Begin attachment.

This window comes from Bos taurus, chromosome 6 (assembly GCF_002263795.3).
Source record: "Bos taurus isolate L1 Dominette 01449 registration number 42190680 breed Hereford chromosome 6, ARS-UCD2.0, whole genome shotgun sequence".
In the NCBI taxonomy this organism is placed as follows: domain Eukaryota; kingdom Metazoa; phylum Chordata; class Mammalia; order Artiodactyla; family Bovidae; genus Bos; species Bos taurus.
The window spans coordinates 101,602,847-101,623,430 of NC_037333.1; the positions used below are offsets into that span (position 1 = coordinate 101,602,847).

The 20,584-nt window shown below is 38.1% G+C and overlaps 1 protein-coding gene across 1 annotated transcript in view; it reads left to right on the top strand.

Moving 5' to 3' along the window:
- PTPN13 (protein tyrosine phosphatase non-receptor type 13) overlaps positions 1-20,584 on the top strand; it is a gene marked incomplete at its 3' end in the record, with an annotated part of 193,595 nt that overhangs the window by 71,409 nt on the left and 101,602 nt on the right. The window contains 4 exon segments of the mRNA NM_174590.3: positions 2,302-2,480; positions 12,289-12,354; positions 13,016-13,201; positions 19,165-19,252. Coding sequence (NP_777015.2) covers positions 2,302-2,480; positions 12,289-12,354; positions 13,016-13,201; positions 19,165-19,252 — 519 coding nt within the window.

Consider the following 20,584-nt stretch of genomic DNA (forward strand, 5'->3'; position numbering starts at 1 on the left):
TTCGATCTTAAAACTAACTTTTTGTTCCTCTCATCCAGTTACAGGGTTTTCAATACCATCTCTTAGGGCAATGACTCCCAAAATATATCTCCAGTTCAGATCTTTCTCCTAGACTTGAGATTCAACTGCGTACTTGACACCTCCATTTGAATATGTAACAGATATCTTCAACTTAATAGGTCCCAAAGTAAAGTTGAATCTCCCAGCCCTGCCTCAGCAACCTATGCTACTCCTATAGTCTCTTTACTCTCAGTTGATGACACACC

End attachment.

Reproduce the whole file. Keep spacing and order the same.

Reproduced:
This window comes from Bos taurus, chromosome 6 (assembly GCF_002263795.3).
Source record: "Bos taurus isolate L1 Dominette 01449 registration number 42190680 breed Hereford chromosome 6, ARS-UCD2.0, whole genome shotgun sequence".
In the NCBI taxonomy this organism is placed as follows: domain Eukaryota; kingdom Metazoa; phylum Chordata; class Mammalia; order Artiodactyla; family Bovidae; genus Bos; species Bos taurus.
The window spans coordinates 101,602,847-101,623,430 of NC_037333.1; the positions used below are offsets into that span (position 1 = coordinate 101,602,847).

The 20,584-nt window shown below is 38.1% G+C and overlaps 1 protein-coding gene across 1 annotated transcript in view; it reads left to right on the top strand.

Moving 5' to 3' along the window:
- PTPN13 (protein tyrosine phosphatase non-receptor type 13) overlaps positions 1-20,584 on the top strand; it is a gene marked incomplete at its 3' end in the record, with an annotated part of 193,595 nt that overhangs the window by 71,409 nt on the left and 101,602 nt on the right. The window contains 4 exon segments of the mRNA NM_174590.3: positions 2,302-2,480; positions 12,289-12,354; positions 13,016-13,201; positions 19,165-19,252. Coding sequence (NP_777015.2) covers positions 2,302-2,480; positions 12,289-12,354; positions 13,016-13,201; positions 19,165-19,252 — 519 coding nt within the window.

Consider the following 20,584-nt stretch of genomic DNA (forward strand, 5'->3'; position numbering starts at 1 on the left):
TTCGATCTTAAAACTAACTTTTTGTTCCTCTCATCCAGTTACAGGGTTTTCAATACCATCTCTTAGGGCAATGACTCCCAAAATATATCTCCAGTTCAGATCTTTCTCCTAGACTTGAGATTCAACTGCGTACTTGACACCTCCATTTGAATATGTAACAGATATCTTCAACTTAATAGGTCCCAAAGTAAAGTTGAATCTCCCAGCCCTGCCTCAGCAACCTATGCTACTCCTATAGTCTCTTTACTCTCAGTTGATGACACACC